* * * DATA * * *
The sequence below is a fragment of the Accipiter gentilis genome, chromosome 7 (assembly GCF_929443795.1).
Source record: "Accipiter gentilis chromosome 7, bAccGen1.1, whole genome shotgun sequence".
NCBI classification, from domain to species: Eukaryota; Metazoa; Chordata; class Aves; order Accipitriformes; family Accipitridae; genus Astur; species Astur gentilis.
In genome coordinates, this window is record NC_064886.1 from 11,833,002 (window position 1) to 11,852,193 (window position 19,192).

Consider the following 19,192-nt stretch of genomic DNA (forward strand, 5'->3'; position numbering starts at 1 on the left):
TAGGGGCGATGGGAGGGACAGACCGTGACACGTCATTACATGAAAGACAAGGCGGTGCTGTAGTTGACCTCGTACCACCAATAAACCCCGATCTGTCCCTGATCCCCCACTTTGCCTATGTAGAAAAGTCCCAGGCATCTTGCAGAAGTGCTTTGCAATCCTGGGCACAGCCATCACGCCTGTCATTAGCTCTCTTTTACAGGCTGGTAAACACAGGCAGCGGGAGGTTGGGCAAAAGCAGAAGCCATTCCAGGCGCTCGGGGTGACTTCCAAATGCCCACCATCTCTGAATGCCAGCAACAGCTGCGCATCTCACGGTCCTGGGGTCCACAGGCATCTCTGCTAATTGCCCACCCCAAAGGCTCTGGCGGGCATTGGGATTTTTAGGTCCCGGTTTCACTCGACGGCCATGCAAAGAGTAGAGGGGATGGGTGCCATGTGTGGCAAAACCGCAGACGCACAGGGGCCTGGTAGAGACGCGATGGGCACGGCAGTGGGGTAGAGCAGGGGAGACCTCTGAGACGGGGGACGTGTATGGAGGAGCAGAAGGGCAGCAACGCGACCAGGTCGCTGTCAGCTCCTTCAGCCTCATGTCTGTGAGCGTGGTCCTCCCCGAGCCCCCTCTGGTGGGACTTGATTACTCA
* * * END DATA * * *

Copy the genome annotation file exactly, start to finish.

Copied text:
The sequence below is a fragment of the Accipiter gentilis genome, chromosome 7 (assembly GCF_929443795.1).
Source record: "Accipiter gentilis chromosome 7, bAccGen1.1, whole genome shotgun sequence".
NCBI classification, from domain to species: Eukaryota; Metazoa; Chordata; class Aves; order Accipitriformes; family Accipitridae; genus Astur; species Astur gentilis.
In genome coordinates, this window is record NC_064886.1 from 11,833,002 (window position 1) to 11,852,193 (window position 19,192).

Consider the following 19,192-nt stretch of genomic DNA (forward strand, 5'->3'; position numbering starts at 1 on the left):
TAGGGGCGATGGGAGGGACAGACCGTGACACGTCATTACATGAAAGACAAGGCGGTGCTGTAGTTGACCTCGTACCACCAATAAACCCCGATCTGTCCCTGATCCCCCACTTTGCCTATGTAGAAAAGTCCCAGGCATCTTGCAGAAGTGCTTTGCAATCCTGGGCACAGCCATCACGCCTGTCATTAGCTCTCTTTTACAGGCTGGTAAACACAGGCAGCGGGAGGTTGGGCAAAAGCAGAAGCCATTCCAGGCGCTCGGGGTGACTTCCAAATGCCCACCATCTCTGAATGCCAGCAACAGCTGCGCATCTCACGGTCCTGGGGTCCACAGGCATCTCTGCTAATTGCCCACCCCAAAGGCTCTGGCGGGCATTGGGATTTTTAGGTCCCGGTTTCACTCGACGGCCATGCAAAGAGTAGAGGGGATGGGTGCCATGTGTGGCAAAACCGCAGACGCACAGGGGCCTGGTAGAGACGCGATGGGCACGGCAGTGGGGTAGAGCAGGGGAGACCTCTGAGACGGGGGACGTGTATGGAGGAGCAGAAGGGCAGCAACGCGACCAGGTCGCTGTCAGCTCCTTCAGCCTCATGTCTGTGAGCGTGGTCCTCCCCGAGCCCCCTCTGGTGGGACTTGATTACTCA